“Ghana vs. Us — who are you rooting for?!” my friend texted me. Three years ago, after 11th grade, I had the unique opportunity to participate in the American Jewish World Service Volunteer Summer Program in the remote village of Likpe Mate, Ghana. An avid soccer player, I was disappointed when my luggage with my sneakers was lost. Each day I would watch longingly from the sidelines, wanting to play with the incredibly talented Ghanaian soccer players, my new friends. After two weeks of waiting for my bag, I finally decided to play in my sandals, like some of the gifted Ghanaians. After two hours of intense soccer, I was running to block one last goal. I twisted my ankle in a ditch, ended up tearing a ligament, and had to leave the program early.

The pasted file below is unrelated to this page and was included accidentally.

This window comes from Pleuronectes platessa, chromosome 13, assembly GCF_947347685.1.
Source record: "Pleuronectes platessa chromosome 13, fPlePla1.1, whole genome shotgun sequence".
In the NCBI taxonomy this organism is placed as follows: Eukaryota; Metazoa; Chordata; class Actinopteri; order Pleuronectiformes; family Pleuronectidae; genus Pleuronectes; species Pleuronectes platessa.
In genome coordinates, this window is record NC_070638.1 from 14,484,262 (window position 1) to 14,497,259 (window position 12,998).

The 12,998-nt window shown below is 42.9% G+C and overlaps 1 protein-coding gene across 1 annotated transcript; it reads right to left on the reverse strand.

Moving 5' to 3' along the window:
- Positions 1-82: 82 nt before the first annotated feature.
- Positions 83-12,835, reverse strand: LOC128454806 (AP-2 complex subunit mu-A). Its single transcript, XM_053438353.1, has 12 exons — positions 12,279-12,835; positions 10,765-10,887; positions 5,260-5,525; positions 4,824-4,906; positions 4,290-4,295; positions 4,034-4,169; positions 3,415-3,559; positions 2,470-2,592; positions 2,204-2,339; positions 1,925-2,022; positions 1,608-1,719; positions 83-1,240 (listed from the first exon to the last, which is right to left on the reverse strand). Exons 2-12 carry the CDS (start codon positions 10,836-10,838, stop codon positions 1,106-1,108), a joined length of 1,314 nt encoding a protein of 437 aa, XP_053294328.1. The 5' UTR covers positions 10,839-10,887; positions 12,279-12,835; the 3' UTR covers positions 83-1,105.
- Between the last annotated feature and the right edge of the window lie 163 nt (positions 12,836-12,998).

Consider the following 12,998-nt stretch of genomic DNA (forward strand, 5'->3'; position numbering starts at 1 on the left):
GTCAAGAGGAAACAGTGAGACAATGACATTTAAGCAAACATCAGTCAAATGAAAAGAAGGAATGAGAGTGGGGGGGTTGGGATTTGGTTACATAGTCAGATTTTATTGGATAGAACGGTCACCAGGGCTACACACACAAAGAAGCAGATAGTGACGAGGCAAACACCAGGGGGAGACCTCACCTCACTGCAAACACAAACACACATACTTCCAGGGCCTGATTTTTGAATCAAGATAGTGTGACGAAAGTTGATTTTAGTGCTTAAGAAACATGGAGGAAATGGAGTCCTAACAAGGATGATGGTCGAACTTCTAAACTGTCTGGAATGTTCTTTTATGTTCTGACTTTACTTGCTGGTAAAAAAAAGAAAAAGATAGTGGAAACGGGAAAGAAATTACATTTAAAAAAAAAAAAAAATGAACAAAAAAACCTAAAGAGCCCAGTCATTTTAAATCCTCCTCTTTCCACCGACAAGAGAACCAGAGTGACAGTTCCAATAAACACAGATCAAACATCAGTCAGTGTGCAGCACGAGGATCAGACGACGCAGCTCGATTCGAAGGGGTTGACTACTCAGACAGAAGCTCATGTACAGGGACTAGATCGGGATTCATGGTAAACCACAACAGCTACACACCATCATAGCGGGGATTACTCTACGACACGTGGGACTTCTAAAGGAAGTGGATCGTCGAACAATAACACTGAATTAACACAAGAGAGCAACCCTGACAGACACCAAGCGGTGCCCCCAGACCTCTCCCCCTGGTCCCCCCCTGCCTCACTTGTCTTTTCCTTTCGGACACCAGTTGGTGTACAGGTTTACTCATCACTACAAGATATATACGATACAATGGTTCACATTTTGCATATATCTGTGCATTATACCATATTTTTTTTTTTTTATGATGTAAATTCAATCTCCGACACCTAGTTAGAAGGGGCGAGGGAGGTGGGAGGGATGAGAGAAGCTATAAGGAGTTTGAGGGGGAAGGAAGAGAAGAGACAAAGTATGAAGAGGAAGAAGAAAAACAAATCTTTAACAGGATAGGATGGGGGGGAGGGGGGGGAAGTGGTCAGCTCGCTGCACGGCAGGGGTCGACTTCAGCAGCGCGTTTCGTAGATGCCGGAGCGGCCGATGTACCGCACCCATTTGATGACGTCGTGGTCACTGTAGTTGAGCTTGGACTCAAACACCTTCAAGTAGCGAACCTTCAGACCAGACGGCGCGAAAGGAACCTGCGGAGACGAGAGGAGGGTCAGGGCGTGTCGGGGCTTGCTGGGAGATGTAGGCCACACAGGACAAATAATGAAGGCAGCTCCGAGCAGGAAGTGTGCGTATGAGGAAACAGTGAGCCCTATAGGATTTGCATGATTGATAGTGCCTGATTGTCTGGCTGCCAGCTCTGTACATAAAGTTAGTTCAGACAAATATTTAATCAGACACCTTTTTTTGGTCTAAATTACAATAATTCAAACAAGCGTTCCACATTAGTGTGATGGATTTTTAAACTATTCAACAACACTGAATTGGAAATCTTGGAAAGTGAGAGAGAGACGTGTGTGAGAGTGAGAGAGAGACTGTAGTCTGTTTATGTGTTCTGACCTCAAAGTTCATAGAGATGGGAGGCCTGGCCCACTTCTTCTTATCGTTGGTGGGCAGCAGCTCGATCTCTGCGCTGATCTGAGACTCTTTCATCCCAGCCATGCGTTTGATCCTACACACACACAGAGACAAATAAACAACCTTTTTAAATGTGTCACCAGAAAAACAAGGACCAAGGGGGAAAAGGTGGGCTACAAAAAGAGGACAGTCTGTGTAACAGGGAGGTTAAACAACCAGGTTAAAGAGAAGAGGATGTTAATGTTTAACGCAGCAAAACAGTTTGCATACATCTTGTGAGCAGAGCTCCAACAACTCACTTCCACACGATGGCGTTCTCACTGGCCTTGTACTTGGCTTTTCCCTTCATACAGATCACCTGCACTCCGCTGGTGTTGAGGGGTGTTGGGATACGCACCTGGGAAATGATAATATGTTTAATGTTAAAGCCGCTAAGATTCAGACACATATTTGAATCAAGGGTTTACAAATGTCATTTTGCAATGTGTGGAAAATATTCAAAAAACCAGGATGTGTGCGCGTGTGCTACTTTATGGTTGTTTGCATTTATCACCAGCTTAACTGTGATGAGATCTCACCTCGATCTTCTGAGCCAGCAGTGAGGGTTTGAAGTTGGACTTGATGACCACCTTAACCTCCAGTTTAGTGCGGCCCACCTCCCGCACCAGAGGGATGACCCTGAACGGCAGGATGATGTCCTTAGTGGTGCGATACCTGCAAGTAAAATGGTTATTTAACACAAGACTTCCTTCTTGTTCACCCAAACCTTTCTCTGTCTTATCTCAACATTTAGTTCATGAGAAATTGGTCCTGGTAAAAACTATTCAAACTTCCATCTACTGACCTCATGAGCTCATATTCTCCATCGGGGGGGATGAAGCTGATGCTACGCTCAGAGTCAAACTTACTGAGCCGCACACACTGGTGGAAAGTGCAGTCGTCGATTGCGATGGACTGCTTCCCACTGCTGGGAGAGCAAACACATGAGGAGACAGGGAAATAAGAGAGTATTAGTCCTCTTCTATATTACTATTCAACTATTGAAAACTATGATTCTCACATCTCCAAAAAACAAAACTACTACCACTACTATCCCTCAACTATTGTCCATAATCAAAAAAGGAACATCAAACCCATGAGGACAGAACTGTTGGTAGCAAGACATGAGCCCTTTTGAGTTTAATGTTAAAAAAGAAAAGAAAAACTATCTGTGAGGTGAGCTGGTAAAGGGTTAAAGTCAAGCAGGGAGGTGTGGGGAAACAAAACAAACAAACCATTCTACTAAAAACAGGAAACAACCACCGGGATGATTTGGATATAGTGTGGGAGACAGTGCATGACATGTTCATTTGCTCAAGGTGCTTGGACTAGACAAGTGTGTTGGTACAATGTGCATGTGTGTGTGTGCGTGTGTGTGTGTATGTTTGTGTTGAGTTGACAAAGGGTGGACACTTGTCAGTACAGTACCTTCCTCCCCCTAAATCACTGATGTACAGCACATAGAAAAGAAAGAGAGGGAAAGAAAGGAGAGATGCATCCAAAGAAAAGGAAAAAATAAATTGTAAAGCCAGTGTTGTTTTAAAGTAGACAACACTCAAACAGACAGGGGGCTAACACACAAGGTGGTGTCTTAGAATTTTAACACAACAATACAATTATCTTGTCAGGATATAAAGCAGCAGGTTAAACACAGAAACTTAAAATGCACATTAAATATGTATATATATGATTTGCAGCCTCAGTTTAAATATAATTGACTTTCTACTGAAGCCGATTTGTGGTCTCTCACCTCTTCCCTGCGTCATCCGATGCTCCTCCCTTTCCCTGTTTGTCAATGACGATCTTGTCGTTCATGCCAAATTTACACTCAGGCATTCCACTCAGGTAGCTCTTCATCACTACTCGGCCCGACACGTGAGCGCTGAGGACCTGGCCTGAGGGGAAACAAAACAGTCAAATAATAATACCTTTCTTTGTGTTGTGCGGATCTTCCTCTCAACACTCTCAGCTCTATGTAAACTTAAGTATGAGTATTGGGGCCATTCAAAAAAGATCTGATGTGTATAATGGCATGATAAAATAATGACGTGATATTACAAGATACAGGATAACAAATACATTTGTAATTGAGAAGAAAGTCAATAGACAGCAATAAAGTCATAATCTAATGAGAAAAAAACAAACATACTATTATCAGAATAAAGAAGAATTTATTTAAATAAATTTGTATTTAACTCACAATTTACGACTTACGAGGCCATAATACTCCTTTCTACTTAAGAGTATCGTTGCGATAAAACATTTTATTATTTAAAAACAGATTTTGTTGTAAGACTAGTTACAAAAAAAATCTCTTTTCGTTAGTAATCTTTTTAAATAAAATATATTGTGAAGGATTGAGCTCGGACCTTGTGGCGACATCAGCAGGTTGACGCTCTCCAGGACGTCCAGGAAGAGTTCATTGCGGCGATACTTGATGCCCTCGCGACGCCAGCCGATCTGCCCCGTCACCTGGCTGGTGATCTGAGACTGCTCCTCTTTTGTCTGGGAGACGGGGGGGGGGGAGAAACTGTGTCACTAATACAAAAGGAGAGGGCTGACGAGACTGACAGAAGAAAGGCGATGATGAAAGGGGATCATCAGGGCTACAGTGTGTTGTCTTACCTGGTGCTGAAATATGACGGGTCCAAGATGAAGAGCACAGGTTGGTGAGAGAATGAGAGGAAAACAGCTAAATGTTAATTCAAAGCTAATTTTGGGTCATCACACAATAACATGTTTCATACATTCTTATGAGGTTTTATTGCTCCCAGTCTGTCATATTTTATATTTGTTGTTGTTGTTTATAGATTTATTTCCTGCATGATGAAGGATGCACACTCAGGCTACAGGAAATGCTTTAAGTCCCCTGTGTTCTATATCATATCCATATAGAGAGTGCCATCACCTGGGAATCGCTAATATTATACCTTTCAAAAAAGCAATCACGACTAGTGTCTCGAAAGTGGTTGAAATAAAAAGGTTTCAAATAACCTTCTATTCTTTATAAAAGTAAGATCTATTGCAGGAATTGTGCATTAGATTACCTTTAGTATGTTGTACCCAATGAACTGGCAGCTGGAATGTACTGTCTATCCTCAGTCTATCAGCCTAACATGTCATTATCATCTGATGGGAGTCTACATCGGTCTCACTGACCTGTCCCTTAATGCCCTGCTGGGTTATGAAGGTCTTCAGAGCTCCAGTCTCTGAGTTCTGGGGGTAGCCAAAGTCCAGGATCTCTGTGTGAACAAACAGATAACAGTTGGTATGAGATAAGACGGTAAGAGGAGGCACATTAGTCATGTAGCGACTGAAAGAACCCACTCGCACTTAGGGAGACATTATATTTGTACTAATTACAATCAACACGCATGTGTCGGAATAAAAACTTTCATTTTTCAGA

Now I watch Ghana go up against the U.S. in the World Cup. Ghana wins. Where does my loyalty lie, I am asked. Can I answer “Ghana”? Would that be unpatriotic? Can I answer “the U.S.”? Would that be forgetting my emotional connection to Ghana?
While in Ghana, I understood the meaning of real need. Even soccer was difficult for them to play at times, since there was not enough money to purchase a new ball. My luggage arrived the day before I left. In it was a soccer ball and pump. I handed these to Dennis (also known as Sha Sha), the captain of the village team, and his face lit up. Such a simple gift made a world of a difference in this little village. So when people ask me for whom I had been rooting, I don’t necessarily have an answer. Rather I just think about how bright Ghana must be right now, beaming with pride for their country.